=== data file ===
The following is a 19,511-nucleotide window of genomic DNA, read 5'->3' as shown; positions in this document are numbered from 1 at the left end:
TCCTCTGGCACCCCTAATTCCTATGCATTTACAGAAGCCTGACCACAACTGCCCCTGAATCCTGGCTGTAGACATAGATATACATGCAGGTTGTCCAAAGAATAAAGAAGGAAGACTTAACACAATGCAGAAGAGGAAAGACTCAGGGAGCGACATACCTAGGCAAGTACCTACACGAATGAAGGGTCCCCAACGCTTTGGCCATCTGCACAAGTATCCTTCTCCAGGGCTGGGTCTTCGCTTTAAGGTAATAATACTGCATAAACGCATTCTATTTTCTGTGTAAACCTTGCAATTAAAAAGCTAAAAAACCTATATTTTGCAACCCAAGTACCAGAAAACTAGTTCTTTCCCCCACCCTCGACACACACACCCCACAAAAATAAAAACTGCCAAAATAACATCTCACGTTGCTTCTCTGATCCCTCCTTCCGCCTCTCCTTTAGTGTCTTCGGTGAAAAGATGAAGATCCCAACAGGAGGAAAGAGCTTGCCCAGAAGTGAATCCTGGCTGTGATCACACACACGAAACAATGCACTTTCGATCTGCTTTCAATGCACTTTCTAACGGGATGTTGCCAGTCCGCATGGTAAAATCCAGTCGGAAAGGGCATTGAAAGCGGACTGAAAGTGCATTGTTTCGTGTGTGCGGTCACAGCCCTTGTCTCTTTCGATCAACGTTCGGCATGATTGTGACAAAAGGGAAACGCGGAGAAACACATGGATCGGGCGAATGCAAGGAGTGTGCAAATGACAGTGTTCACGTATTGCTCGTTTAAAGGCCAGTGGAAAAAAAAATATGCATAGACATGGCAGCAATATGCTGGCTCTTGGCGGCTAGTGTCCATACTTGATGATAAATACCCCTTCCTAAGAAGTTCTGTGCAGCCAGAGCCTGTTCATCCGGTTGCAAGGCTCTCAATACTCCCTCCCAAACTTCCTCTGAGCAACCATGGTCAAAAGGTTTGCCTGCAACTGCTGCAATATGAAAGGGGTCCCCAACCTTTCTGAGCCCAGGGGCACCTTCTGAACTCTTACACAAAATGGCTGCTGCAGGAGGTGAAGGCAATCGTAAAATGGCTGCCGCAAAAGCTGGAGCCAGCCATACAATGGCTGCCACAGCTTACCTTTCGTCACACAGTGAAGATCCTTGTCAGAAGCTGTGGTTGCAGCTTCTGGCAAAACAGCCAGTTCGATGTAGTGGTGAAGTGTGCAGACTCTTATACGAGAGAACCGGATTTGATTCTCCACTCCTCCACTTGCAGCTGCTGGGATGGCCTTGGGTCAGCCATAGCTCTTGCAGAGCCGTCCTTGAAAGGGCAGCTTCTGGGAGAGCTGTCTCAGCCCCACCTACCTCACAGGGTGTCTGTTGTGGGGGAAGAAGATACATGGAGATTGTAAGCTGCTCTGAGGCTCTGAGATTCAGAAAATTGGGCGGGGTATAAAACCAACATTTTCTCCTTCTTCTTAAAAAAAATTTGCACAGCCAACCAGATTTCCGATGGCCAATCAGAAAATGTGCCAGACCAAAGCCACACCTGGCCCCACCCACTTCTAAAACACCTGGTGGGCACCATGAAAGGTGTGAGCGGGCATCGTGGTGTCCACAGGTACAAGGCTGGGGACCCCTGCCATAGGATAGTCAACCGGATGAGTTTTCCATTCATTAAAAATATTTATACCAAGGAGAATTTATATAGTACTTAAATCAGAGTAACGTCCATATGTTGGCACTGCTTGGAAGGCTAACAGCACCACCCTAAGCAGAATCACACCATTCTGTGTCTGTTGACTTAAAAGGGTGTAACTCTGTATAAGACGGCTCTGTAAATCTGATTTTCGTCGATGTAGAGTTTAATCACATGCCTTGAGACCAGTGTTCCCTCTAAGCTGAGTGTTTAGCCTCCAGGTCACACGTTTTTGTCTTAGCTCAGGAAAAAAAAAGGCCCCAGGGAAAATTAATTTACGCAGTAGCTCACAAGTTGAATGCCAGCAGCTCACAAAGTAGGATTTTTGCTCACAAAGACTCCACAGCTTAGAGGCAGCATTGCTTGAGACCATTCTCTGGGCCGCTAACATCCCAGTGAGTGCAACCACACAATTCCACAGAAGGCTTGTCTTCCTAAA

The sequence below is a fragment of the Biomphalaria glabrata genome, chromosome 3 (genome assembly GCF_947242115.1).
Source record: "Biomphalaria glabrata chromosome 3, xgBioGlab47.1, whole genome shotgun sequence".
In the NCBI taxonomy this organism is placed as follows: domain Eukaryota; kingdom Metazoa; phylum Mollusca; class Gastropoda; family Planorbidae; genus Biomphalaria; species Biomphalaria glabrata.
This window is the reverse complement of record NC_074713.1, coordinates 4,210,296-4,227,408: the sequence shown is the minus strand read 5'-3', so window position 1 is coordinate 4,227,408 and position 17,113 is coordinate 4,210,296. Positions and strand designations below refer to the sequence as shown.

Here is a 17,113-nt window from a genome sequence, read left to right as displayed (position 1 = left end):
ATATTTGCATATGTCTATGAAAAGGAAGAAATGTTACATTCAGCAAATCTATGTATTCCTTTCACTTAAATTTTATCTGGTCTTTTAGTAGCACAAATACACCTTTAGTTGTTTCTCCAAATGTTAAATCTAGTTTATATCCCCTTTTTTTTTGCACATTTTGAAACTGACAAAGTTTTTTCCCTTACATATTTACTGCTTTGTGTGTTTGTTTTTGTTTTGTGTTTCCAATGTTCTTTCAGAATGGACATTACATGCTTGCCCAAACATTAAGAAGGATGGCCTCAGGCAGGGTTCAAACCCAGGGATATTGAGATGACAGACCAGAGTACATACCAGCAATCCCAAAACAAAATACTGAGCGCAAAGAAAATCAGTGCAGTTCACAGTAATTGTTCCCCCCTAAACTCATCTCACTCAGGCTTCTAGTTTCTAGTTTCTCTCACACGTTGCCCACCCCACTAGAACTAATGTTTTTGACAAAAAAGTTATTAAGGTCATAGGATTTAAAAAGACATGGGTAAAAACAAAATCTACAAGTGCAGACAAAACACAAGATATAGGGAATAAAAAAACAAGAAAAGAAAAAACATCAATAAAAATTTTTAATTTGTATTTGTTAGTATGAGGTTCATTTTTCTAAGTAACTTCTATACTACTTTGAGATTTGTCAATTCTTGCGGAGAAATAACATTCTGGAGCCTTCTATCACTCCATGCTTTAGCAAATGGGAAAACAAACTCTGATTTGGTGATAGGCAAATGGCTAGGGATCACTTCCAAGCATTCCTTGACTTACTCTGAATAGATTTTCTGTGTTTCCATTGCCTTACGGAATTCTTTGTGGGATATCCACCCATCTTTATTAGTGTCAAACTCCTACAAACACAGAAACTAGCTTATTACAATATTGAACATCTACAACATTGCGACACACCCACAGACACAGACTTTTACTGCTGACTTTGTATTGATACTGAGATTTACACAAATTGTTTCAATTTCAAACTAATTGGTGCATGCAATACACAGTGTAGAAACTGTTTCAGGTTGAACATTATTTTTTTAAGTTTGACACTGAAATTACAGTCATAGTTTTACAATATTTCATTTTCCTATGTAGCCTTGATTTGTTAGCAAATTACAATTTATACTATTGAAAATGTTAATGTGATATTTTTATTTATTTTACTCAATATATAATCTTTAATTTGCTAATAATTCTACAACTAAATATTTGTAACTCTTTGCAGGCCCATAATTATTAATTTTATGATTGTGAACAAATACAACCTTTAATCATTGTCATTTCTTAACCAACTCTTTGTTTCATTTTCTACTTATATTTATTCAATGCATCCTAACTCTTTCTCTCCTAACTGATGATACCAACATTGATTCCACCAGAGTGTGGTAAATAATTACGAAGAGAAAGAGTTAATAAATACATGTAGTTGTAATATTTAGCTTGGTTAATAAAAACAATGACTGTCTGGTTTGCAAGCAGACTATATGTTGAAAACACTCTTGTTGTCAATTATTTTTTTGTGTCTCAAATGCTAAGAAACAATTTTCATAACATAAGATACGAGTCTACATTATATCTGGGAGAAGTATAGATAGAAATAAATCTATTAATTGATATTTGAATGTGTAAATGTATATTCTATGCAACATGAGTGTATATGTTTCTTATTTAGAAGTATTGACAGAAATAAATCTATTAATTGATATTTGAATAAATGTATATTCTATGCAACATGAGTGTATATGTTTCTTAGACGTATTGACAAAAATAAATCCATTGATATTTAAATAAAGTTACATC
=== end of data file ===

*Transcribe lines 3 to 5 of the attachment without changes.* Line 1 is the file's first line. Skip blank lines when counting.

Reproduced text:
The sequence below is a fragment of the Biomphalaria glabrata genome, chromosome 3 (genome assembly GCF_947242115.1).
Source record: "Biomphalaria glabrata chromosome 3, xgBioGlab47.1, whole genome shotgun sequence".
In the NCBI taxonomy this organism is placed as follows: domain Eukaryota; kingdom Metazoa; phylum Mollusca; class Gastropoda; family Planorbidae; genus Biomphalaria; species Biomphalaria glabrata.